Activists join forces against mining law

  • Crowfoot Mine in Nevada

    Philip M. Hocker photo/Mineral Policy Center

NEAR DURANGO, Colo. - Some of us at this conference for mining activists are feeling as if we've just been sent to summer camp. The main building of the former silver mining camp, with its long wooden picnic tables, picture-window view of San Juan National Forest and cafeteria meals, is making people nostalgic. "Every time I walk in here, I start to feel homesick," says Aimee Boulanger, the conference organizer from the Durango office of the Mineral Policy Center, who is moving on to Bozeman, Mont., in June to work for the group's Northwest office.

But no one is playing capture-the-flag on this May weekend. All the participants are fighting large corporations over proposed mines, working mines or badly reclaimed mines, and they've come from as far as California for inspiration. They're here to soak up technical and legal advice, hear organizing tips, and - maybe most importantly - to share their stories.

"As my mother-in-law says, you're nobody until somebody hates you," says Paul Robinson of the Southwest Research and Information Center in Albuquerque, getting what might be the biggest laugh of the weekend. The 60 audience members all know they're somebody, since their opposition to hardrock mining brings on the wrath of ASARCO stockholders, Royal Gold board members and, more often than not, members of their own communities. They are also all up against a less personal opponent: the 1872 General Mining Law, which deems mining the "highest and best use" of federal public lands.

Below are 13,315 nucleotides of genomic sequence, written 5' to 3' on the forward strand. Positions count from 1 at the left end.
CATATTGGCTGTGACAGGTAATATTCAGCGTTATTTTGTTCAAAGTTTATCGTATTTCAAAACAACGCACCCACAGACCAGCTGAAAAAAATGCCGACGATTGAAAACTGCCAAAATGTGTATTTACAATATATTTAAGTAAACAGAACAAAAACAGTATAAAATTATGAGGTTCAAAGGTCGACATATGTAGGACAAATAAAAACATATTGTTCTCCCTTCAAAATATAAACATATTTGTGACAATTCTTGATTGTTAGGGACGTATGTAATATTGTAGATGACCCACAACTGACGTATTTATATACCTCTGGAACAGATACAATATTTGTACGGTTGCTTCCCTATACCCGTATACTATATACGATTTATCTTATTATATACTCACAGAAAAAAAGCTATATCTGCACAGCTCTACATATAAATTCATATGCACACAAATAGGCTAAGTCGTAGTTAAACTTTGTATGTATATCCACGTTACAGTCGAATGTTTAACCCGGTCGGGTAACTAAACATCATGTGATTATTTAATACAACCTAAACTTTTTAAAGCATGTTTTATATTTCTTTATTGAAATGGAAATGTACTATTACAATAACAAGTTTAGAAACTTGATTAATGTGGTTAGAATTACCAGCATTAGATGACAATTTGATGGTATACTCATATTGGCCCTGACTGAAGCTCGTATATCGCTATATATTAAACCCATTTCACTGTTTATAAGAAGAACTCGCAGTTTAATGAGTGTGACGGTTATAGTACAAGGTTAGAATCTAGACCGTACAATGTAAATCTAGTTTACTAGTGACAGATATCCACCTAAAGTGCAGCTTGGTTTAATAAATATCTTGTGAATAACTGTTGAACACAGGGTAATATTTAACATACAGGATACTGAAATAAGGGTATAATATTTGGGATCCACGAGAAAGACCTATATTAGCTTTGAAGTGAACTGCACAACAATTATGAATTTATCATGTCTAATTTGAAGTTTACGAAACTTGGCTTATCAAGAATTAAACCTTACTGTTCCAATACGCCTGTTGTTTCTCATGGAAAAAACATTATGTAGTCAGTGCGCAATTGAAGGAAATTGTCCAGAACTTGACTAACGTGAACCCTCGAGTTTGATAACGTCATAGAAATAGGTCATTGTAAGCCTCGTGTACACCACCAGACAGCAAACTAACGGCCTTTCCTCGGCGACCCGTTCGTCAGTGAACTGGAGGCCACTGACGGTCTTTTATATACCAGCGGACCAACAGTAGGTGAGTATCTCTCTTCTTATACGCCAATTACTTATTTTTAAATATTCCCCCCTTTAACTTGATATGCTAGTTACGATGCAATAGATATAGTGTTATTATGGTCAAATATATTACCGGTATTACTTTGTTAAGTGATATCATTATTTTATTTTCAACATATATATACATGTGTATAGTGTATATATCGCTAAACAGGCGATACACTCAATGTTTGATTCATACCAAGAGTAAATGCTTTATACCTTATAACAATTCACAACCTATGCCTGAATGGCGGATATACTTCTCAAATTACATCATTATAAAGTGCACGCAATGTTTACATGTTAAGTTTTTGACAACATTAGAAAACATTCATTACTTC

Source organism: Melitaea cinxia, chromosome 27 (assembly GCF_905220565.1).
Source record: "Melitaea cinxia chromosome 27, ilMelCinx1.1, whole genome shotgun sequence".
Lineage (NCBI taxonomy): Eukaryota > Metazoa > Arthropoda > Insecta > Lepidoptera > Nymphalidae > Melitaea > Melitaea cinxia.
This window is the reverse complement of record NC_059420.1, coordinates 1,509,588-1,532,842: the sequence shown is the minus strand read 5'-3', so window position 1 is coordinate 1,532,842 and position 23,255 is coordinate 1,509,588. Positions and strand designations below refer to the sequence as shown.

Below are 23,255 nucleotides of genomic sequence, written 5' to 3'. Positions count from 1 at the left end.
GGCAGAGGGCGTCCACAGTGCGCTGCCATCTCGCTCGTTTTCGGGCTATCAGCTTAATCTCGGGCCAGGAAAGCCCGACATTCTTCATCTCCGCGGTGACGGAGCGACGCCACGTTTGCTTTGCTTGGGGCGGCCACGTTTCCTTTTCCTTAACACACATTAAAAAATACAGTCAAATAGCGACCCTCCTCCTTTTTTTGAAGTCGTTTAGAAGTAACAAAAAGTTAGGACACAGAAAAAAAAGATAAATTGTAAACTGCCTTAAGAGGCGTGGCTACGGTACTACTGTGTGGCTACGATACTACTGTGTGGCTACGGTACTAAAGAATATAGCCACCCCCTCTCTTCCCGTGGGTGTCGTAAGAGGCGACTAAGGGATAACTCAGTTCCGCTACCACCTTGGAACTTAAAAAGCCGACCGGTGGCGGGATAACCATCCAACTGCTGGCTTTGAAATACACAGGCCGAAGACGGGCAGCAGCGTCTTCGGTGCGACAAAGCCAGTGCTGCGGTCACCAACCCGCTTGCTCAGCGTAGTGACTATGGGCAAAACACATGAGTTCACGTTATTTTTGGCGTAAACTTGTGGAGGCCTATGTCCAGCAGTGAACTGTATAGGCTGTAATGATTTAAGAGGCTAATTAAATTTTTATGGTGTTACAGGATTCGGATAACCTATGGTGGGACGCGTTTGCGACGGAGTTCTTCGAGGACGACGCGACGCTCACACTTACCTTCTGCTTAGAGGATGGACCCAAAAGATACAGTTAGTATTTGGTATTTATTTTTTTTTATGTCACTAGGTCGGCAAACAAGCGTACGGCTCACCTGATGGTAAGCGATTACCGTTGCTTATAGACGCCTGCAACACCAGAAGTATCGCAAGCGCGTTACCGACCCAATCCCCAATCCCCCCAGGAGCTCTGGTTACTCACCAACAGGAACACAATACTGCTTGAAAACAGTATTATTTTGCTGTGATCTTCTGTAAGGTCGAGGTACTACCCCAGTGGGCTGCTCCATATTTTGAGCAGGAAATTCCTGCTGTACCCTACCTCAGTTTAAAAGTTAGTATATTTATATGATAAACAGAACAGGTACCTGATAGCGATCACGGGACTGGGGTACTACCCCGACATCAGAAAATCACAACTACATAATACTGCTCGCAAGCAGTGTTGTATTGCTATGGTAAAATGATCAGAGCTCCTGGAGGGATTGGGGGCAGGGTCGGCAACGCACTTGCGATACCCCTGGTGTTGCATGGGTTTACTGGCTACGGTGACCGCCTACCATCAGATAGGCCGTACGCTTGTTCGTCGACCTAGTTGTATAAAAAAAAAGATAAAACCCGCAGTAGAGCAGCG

When Bill and Linda McNeill, a retired couple from Mammoth Lakes, Calif., explain how their fight against gold exploration in the area gained the support of their county commission and even the sympathy of the local chapter of People for the USA (HCN, 4/13/98), Marianna Aue expresses disbelief: "A sympathetic county commission!" As a staff member of the Western Shoshone Defense Project in northern Nevada, she says that's unimaginable.

Three activists are here from Nevada, a state that would be second on the list of gold-producing countries if it suddenly gained nationhood, and all of them say the negative impacts of mining in Nevada are ignored - by state and local governments, by environmentalists, and, as they take pains to point out, by High Country News.

"To say that Nevada is a sacrifice area is just not acceptable," says Aue in her presentation to the group.

Others say the effects of mining are ignored where they live, too. Lorey Cachora, an archaeologist and member of the Quechan (pronounced kwitz-an) tribe from Yuma, Ariz., talks about a little-known proposal from Glamis Imperial Corp. for a 1,500-acre open-pit gold mine in Southern California's Imperial County. The proposed Mojave Desert site, which includes an ancient trail system and more than 200 examples of rock art, is sacred to the Quechans, says Cachora. While it might be possible to reduce the effects of mining on wildlife and other natural resources through mitigation, he says, the mining company can't hope to replace the site's cultural significance.

Surprisingly, the mood here is upbeat. Gold prices are low. Copper prices are low. And in many parts of the West, the downturn in metals prices combined with well-timed and well-organized community opposition to hardrock mining - such as the McNeills' - has made companies delay their projects or take them elsewhere.